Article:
The San Francisco Chronicle (California)
Friday March 12, 2010
FINAL Edition, Pg. E1
Fallen Great Star theater preparing to rise again;
By Sam Whiting, Chronicle Staff Writer
The Great Star movie theater has been dark for 12 years and would be dark still if George Kaskanlian Jr. hadn’t gotten into a fight with his girlfriend.
Walking it off, Kaskanlian passed from NorthBeach into Chinatown. Midblock in the mishmash of Jackson Street, he came upon a roll-up security gate blocking a theater foyer. His mind was instantly off his relationship troubles. Kaskanlian, a real estate refurbisher, could see the possibilities, though it took him a month just to track down the owner of the building and get a tour.
“It was dark and moldy,” he says. “The fabric on the walls was stained and ripped up. The seats were filthy. The bathrooms looked like a scene from a horror movie. The projection room was filled with cobwebs and dust.”
Thus it was perfect as a venue for “Another Hole in the Head,” Kaskanlian’s enticingly named film festival that he runs as an offshoot of SF Indie Fest. Kaskanlian, 35, and business partner Ken Montero, 36, got a 10-year lease and it has taken the first year just to clean the place, which seats 540. Next, they are taking on the 1950s-era Christie projectors with Xenolite lamps.
“The goal is to revitalize it and to do local community Chinese events and bring in concerts and film festivals,” says Montero, who, like Kaskanlian, grew up in San Francisco but has no previous connection to Chinese culture.
“I never hung out in Chinatown once,” Montero says. As such they had no idea that the musty old Great Star may be the last of its kind in America – a Chinatown theater that shows both Chinese-language films and Chinese opera.
There ought to be a documentary about that, and coincidentally a documentary that features the Great Star will receive its North American premiere Saturday at the Asian American International Film Festival. But it is not a documentary about Kaskanlian and Montero and doesn’t even mention their heroics.
“A Moment in Time” is about the tradition of Chinese movies and their effect on the population of San Francisco’s Chinatown. The one-hour film is by the husband-and- wife team of Ruby Yang and Lambert Yam, who were both born in Hong Kong and came to America to attend the San Francisco Art Institute, where they met in the 1970s. At that time, there were half a dozen theaters in Chinatown showing filmed opera and action. Anyone who frequented the Great Star wouldn’t forget the experience.
“That place was run by gangs and very dirty, but they were showing some good films there,” says Yang, who turned out to make some good films of her own. Four years ago, a short documentary she directed, “The Blood of Yingzhou District.” won an Academy Award in the short-subject category.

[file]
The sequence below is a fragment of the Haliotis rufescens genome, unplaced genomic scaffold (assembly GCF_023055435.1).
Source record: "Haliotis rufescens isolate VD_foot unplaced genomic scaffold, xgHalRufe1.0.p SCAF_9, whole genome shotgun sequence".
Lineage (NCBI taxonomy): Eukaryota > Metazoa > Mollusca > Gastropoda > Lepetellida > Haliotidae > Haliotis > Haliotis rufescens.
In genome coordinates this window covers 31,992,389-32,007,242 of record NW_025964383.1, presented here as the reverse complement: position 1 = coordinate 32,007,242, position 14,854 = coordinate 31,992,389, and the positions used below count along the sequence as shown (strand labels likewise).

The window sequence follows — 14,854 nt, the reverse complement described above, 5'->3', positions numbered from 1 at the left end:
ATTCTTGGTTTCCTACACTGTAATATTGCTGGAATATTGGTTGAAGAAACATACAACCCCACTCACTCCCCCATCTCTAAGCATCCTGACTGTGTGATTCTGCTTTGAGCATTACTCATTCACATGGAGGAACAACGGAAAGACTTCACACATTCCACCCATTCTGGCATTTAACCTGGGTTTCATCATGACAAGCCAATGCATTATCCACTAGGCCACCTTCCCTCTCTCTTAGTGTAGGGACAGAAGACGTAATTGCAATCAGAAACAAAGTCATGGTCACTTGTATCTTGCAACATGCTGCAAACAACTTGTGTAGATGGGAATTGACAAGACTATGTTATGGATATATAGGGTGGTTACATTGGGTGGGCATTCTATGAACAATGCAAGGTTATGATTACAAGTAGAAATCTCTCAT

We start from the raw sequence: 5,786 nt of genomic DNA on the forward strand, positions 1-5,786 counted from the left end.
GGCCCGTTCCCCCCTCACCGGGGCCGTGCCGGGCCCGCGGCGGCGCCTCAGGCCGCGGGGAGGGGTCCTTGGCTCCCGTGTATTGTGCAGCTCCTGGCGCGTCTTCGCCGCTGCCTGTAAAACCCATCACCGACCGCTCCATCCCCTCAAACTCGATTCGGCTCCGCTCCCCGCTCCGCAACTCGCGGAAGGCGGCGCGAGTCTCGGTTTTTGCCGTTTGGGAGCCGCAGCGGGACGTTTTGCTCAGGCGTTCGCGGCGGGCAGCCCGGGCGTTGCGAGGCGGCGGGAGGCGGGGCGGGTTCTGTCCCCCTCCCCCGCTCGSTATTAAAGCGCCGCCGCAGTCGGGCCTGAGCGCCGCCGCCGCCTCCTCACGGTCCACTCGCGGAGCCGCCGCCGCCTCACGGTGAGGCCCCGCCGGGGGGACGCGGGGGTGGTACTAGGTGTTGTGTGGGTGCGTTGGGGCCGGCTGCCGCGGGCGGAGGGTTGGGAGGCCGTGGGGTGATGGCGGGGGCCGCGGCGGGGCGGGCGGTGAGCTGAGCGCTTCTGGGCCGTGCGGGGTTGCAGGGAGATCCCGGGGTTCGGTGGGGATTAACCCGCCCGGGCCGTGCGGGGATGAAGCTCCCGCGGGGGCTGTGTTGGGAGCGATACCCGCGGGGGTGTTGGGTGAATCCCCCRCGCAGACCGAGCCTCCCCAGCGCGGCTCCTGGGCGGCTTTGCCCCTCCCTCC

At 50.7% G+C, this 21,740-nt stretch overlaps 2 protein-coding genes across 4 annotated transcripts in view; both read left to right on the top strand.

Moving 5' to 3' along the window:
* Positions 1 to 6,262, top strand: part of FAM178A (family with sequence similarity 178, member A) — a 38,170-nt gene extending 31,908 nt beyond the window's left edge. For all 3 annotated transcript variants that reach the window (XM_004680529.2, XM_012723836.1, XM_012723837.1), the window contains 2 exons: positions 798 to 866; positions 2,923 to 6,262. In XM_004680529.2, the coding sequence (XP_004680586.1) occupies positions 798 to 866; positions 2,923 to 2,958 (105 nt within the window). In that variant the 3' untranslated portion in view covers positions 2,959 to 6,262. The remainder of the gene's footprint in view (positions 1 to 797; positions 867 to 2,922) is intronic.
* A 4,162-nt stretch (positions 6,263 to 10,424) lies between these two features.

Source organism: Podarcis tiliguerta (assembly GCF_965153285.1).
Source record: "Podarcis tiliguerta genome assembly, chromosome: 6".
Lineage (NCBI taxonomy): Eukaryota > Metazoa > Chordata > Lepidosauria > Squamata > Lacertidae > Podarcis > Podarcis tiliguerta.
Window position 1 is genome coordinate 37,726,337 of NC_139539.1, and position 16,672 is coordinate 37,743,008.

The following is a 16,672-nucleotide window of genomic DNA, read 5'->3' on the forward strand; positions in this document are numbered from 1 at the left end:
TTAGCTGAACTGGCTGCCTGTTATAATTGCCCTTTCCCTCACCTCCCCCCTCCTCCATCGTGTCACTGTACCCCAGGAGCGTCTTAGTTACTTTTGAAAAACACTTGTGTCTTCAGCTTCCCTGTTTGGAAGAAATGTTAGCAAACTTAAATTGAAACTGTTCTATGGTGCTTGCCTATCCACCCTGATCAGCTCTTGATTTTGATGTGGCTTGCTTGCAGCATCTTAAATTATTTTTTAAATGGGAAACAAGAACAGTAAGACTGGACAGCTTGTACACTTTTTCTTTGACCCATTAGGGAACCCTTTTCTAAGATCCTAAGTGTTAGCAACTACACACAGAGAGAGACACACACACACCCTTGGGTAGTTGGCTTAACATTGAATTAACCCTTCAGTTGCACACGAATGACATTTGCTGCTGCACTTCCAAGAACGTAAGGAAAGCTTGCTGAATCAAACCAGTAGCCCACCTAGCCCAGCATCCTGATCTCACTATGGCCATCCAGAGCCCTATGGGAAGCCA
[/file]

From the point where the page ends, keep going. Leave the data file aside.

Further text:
In 2003, Yang and Yam started working on a film about the Chinese movie theaters that had by then closed down and been converted to shopping malls. But the Great Star is still there. Yang and Yam rented it for a screening of “The Legend of the Purple Hairpin.” They invited customers Yam had known from managing both the Great Star and the World Theater, and filmed the old Chinatown crowd watching the film.
This was before Kaskanlian and Montero took over and cleaned the place, a development that Yang had not heard about when reached by telephone. For five years, Yang and Yam have lived in Beijing, but they both keep their 415 area codes on their cell phones, as if they will be back any day now.
As it is, they are here for the premiere of their film, which would have been a perfect time to premiere the Great Star under new management. That way the audience could watch a film at the Great Star that includes scenes of the people watching a film at the Great Star.
It would have been the most site-specific premiere since they screened “The Rock” on Alcatraz 15 years ago. “We tried to work it out, and they tried to work it out,” Montero says. “We just couldn’t pull it all together.”
Too bad, because there is no other way to convey the deprivations involved in watching a film here. Though built in the 1920s, the era of the great movie palaces, there is nothing palatial about the Great Star. All four sides are concrete and when empty the place is cold and dank.
Whatever warmth there is must be created by the bodies in the seats, sitting shoulder to shoulder. That’s how it was heated Sunday for a five-hour Chinese opera put on by an independent promoter. These stage events, which have happened sporadically through the dark years, will bolster the film program, which they expect to be underway by June www.greatstartheatre .com.
Kaskanlian was able to save the Great Star but unable to save the girlfriend. “We’re done,” he says with a laugh. “She dumped me.”
A Moment in Time: 7 p.m. Sat., 6 p.m. Tues. at the Kabuki. The San Francisco International Asian American Film Festival runs through March 21. 415 865-1588. www.asian americanmedia.org.